Air Compromised In Ohio Despite EPA Reassuring Everything Was OK

( Federal environmental officials have insisted that the air quality for both outdoor and residential areas are normal in the region of East Palestine, Ohio, after a train carrying toxic chemicals derailed in early February.

Yet, some experts are suggesting that is not the case at all.

On Sunday, the Environmental Protection Agency held a news conference about this topic. Its regional administrator, Debra Shore, provided many updates during the conference, saying the agency so far conducted almost 600 home screenings and that they are continuing to monitor air quality from 15 different stations in the community.

Shore said there haven’t been any reported “exceedances” for air quality standards in residential environments and that the air quality outdoors is normal as well.

Some science experts from Carnegie Mellon University and Texas A&M are conducting air quality tests of their own from a mobile testing unit that’s based in the community, and they report that concentrations of nine different chemicals that are potentially harmful are “higher than normal.”

The researchers also warned that if these chemicals were to persist at the elevated levels, residents in East Palestine could experience long-term health issues.

The scientists did say the findings they’ve gotten from their testing didn’t represent an “immediate health concern.” But, they did add that if people were repeatedly exposed to the chemicals over a longer period of time, it could have damaging consequences.

One of the researchers, Dr. Albert Presto of Carnegie Mellon University, spoke with WKBN, a local news outlet in Ohio, recently. He said:

“That material that’s dumped onto the ground or into the water could re-emit from the ground whenever the temperature changes or whenever it’s windy.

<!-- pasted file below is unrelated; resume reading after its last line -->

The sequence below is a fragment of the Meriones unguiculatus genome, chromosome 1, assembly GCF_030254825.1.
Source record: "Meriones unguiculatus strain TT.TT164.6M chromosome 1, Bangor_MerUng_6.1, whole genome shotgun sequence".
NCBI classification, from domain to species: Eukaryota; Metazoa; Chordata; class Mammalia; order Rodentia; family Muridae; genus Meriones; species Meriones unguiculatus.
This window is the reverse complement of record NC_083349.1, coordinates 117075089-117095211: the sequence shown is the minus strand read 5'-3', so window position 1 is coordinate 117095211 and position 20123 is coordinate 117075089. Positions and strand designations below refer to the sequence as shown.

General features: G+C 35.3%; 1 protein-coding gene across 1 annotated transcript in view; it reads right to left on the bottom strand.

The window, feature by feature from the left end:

“It’s not elevated to the point where it’s necessarily like an immediate ‘evacuate the building’ health concern. But, we don’t know necessarily what the long-term risk is or how long that concentration that causes that risk will persist.”

The team of researchers has used this mobile testing van for the last 10 years to analyze how air pollution and quality is different in cities such as Baltimore and Pittsburgh. They also compared the data they collected to the levels that the EPA recorded this month of the same chemicals.

The chemical that the researchers said was among the most concerning for residents in the area was Acrolein. The U.S. Centers for Disease Control & Prevention said that this chemical can either be a gas that is both clear and colorless, or it can be a liquid that is pale yellow and smells very strong.

During normal temperatures, the chemical evaporates quite easily, which results in toxic concentrations. No matter how people are exposed to it, the chemical is poisonous.

The resulting effects of it are that the skin, mucus membranes and respiratory tract can experience irritation and inflammation. It can also cause excess fluid to be built up in the lungs if too much of it is inhaled.